The main goals of our Mathematics education are to prepare students to use mathematics confidently to solve problem, communicate and reason mathematically, appreciate and value mathematics, make connections between Mathematics and its applications and exhibit a positive attitude toward Mathematics.
Science offers pupils the opportunity to learn by doing. The aim of the Science Curriculum is to help pupils to develop knowledge and a coherent understanding of Science. We encourage pupils to apply skills and provide opportunities to develop the skills. Science investigations are performed using different approaches, such as, classifying and identifying, exploring, pattern seeking, problem solving models and undertaking science projects.
Pupils learn about Science as a knowledge system: the features of scientific knowledge and the processes by which it is developed: and learn to appreciate the contributions of various scientists. It develops pupils’ understanding of the evolving nature of science and help pupils to explore issues and to make responsible and considered decisions about the use of science in the environment.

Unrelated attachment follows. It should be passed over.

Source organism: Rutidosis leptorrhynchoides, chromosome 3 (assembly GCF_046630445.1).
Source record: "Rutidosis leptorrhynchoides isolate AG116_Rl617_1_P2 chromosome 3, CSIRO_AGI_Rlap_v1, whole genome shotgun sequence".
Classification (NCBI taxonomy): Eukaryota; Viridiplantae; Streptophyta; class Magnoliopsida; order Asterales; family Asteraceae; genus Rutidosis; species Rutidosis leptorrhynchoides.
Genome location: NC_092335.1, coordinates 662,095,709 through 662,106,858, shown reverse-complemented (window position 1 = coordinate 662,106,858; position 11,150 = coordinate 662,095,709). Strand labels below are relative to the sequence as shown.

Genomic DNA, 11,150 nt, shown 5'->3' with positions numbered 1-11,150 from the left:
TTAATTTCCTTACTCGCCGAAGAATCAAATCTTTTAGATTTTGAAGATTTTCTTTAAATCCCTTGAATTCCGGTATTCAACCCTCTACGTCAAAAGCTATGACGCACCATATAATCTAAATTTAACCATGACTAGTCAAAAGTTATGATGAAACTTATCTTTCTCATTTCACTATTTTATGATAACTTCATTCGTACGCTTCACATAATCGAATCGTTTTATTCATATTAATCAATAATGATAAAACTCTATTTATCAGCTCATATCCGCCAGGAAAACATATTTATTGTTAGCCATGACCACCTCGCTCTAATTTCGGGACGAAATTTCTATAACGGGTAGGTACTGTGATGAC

We would like to see pupils developing an interest in and an aptitude for Science, so that it can be pursued at higher levels of study that lead to Science based professions, such as medicine and technology.
Internal and external assessments are done to make sure that pupils are ready for the next level of study.
Social Sciences are concerned with the study of social relationships and the functioning of society. It covers aspects of both the history of the world and a country by teaching learners to address societal and global concerns. It also recognises the challenges and benefits of living in today’s diverse cultural and ideological society resulting in interactions that are contextualised in space and time by providing relevant information, skills, and attitudes. It helps to prepare learners to grow up as active, responsible, and reflective members of society.